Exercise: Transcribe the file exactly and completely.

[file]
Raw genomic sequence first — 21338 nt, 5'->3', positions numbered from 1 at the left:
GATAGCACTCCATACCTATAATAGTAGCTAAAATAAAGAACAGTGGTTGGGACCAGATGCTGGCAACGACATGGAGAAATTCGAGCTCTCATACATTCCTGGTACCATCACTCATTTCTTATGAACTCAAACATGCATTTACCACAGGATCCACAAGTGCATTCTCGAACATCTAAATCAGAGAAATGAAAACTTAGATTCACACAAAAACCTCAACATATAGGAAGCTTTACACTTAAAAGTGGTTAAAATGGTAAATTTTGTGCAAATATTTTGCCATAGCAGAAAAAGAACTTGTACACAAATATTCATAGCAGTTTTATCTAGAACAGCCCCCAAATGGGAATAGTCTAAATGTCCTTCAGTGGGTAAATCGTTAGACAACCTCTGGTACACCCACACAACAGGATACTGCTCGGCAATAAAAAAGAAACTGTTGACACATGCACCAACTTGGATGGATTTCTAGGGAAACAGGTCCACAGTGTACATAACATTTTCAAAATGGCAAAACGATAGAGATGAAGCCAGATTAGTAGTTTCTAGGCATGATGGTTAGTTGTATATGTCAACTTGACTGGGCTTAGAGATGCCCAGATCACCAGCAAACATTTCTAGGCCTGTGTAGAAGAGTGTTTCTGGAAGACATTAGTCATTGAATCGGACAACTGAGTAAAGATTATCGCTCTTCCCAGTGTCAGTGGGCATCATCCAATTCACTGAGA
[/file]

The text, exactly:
Raw genomic sequence first — 21338 nt, 5'->3', positions numbered from 1 at the left:
GATAGCACTCCATACCTATAATAGTAGCTAAAATAAAGAACAGTGGTTGGGACCAGATGCTGGCAACGACATGGAGAAATTCGAGCTCTCATACATTCCTGGTACCATCACTCATTTCTTATGAACTCAAACATGCATTTACCACAGGATCCACAAGTGCATTCTCGAACATCTAAATCAGAGAAATGAAAACTTAGATTCACACAAAAACCTCAACATATAGGAAGCTTTACACTTAAAAGTGGTTAAAATGGTAAATTTTGTGCAAATATTTTGCCATAGCAGAAAAAGAACTTGTACACAAATATTCATAGCAGTTTTATCTAGAACAGCCCCCAAATGGGAATAGTCTAAATGTCCTTCAGTGGGTAAATCGTTAGACAACCTCTGGTACACCCACACAACAGGATACTGCTCGGCAATAAAAAAGAAACTGTTGACACATGCACCAACTTGGATGGATTTCTAGGGAAACAGGTCCACAGTGTACATAACATTTTCAAAATGGCAAAACGATAGAGATGAAGCCAGATTAGTAGTTTCTAGGCATGATGGTTAGTTGTATATGTCAACTTGACTGGGCTTAGAGATGCCCAGATCACCAGCAAACATTTCTAGGCCTGTGTAGAAGAGTGTTTCTGGAAGACATTAGTCATTGAATCGGACAACTGAGTAAAGATTATCGCTCTTCCCAGTGTCAGTGGGCATCATCCAATTCACTGAGA